Impacts

Mercury

A widely accepted theory among the scientists says that a giant collision is responsible for the high density of Mercury. For that reason, we accomplished three-dimensional simulations of giant impacts on proto Mercury followed by an approximate treatment of hydrodynamics of the ejected matter, whose fate is of key importance in determining the final size and differentiation of the post impact planet. Depending on the initial conditions (e.g. impact geometry, impact velocity and size of the projectile), we found out that most of the ejecta are subject either to vapor to liquid or to liquid to vapor phase transition, which results in formation of centimeter sized condensates and melt droplets. These small bodies, being subject to Poynting-Robertson effect, disappear into the Sun on astronomically very short time scale and cannot be accumulated by the destroyed planet.

In general, it appears that not only one specific giant impact but rather various randomly selected giant impacts may deplete the proto Mercury silicate mantle and yield a planet with dimensions and structure approximately equal to present day Mercury. We conclude that the strange density of Mercury is, with the utmost probability, a product of a stochastic,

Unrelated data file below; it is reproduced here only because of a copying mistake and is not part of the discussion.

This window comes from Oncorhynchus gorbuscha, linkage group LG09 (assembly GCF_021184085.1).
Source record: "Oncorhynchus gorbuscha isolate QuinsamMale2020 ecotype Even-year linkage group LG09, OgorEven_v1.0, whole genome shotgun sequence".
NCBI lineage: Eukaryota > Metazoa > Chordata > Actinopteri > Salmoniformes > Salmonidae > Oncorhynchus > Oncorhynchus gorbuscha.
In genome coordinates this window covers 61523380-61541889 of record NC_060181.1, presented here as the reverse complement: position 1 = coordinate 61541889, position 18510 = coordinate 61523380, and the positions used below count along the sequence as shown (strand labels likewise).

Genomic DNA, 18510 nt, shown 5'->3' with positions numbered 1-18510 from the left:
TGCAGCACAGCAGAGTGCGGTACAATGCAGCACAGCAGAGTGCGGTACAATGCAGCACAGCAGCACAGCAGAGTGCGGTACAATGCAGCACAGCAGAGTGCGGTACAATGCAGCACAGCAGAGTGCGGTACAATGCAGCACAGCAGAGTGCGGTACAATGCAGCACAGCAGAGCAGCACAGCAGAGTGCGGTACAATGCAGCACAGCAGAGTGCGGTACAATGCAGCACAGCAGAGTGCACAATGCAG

Porosity

Spacecraft missions (e.g. the NEAR flyby at Mathilde 253) and ground based optical and radar observations have provided an increasing evidence that many or even most asteroids are porous. Also comets are thought to have porous structures.  Furthermore, porosity may play an important role in the formation of planetesimals because collisions between porous objects can be highly inelastic and hence, porosity could act as a sticking mechanism between the growing bodies. So we need to understand how porous structures respond to impact.

Jupiter

We have performed (using our "smooth particle hydrodynamics" code) three dimensional simulations of giant impacts onto young Jupiter with the aim of exploring both the effects on subsequent evolution of post-impact gas planets and the possibility of direct detection of such events. We have shown that off-axis collisions tend to leave brighter-planets than head-on collisions due to better distribution of impact energy in the atmosphere. The former are then also easier to detect since the collision induced electromagnetic signals last on a longer time scale.

Four snapshots of the head-on collision covering about two hours of the real time history (clockwise ordered). The slices are taken in the plane of collision. The projectile consists of an iron core (red) and a silicate mantle (orange), which is partially peeled off due to mechanical ablation (right column). The last snapshot shows (lower left) the propagation of the shock wave through the atmosphere of the target.